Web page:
And so at the very early age when he was striving desperately to build a barn through share cropping Okonkwo was also fending for his father’s house. It was like pouring grains of corn into a bag full of holes. His brother and sisters worked hard enough, but they grew women’s crops, like coco-yams, beans, cassava. Yam, the king of crops, was a man’s crop.
(Achebe, 1958: 16)

Another reference to nature also talks about plants. It can be seen when Ikemefuna teaches Nwoye many things.

He could fashion …

Elements Contributing to the Success of Chinua Achebe's "Things Fall Apart" (4)

4. Ceremony and Custom

The next element contributing to the success of on the novel is ceremony and custom. There are many ceremonies that show the traditional ritual of the Umuofia. The first ceremony found in the novel can be seen in the following quotation:

The feast of the New Yam was approaching and Umuofia was in a festival mood. It was an occasion for giving thanks to Ani, the earth goddess and the source of all fertility. Ani played a greater part in the live of the people than any other deity. She was the ultimate judge of morality and conduct. And that was more; she was in close communication with the departed fathers of the clan whose bodies had been committed to earth.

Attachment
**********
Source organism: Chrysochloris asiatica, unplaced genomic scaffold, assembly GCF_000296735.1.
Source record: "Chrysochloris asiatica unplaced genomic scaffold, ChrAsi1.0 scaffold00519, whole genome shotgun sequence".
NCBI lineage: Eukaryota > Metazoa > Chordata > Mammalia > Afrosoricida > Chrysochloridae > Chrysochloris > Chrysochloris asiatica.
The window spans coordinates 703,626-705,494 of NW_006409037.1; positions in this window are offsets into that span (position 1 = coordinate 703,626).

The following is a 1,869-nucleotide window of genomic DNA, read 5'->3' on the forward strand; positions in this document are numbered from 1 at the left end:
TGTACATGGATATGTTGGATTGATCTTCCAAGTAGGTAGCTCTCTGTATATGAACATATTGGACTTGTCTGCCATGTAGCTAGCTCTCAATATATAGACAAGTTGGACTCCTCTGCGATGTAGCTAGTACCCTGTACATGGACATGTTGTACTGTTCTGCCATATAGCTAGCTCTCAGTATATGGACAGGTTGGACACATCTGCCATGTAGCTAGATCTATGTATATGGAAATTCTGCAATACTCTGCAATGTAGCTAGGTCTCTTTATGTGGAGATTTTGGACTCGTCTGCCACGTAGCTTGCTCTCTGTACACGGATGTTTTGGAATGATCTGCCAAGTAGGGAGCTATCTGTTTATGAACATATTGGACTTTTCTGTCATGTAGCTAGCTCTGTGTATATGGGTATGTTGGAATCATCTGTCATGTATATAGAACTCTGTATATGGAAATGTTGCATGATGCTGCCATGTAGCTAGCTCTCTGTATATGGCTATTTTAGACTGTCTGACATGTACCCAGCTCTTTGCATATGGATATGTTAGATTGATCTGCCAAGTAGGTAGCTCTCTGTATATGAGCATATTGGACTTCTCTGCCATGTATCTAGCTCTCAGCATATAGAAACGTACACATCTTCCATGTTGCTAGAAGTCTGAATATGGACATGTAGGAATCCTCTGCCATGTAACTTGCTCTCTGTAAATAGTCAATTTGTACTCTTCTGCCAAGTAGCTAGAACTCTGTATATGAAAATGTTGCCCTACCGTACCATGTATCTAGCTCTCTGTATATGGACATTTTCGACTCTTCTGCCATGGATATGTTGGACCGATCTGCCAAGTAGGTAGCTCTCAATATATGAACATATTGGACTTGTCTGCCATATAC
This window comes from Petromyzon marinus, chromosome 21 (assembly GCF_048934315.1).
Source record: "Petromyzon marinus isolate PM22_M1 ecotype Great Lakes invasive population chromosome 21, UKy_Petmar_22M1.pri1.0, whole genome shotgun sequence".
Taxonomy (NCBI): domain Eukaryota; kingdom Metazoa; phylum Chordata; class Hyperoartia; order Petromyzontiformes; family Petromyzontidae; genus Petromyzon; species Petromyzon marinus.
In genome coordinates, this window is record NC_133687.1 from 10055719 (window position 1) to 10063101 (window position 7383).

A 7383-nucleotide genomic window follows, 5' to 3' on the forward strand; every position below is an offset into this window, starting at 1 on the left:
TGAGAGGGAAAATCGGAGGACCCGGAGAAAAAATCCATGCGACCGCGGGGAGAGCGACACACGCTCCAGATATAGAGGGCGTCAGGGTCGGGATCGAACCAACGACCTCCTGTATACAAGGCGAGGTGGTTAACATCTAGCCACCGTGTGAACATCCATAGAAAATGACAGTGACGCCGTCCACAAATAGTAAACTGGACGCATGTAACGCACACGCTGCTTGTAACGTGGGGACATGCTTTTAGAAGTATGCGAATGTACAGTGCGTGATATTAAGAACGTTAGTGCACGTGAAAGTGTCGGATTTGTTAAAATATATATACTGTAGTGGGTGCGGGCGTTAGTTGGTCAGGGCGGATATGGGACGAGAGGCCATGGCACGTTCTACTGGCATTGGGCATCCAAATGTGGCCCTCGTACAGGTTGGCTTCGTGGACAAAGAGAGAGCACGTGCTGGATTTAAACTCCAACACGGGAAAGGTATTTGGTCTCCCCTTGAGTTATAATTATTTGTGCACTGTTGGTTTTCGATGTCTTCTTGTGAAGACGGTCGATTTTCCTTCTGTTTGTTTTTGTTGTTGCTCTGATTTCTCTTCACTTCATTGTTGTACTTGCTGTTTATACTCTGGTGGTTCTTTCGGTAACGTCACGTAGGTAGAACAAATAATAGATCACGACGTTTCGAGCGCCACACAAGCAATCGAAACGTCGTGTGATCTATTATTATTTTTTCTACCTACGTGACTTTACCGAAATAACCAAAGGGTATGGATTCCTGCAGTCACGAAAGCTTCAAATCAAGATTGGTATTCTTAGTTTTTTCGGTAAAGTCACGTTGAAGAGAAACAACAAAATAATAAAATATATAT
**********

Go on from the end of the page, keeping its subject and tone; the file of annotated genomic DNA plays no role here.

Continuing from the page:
(Achebe, 1989: 26)

The quotation above indicates that the Umuofians perform the ceremony to honor Ani, as goddess of earth, who roles a greater part for the fertility of the ground. The feast is held every year before the harvest. Every people in Umuofia look forward to the New Yam festival as it is the sign to …

Elements Contributing to the Success of Chinua Achebe's "Things Fall Apart" (3)

3. Proverbial Wisdom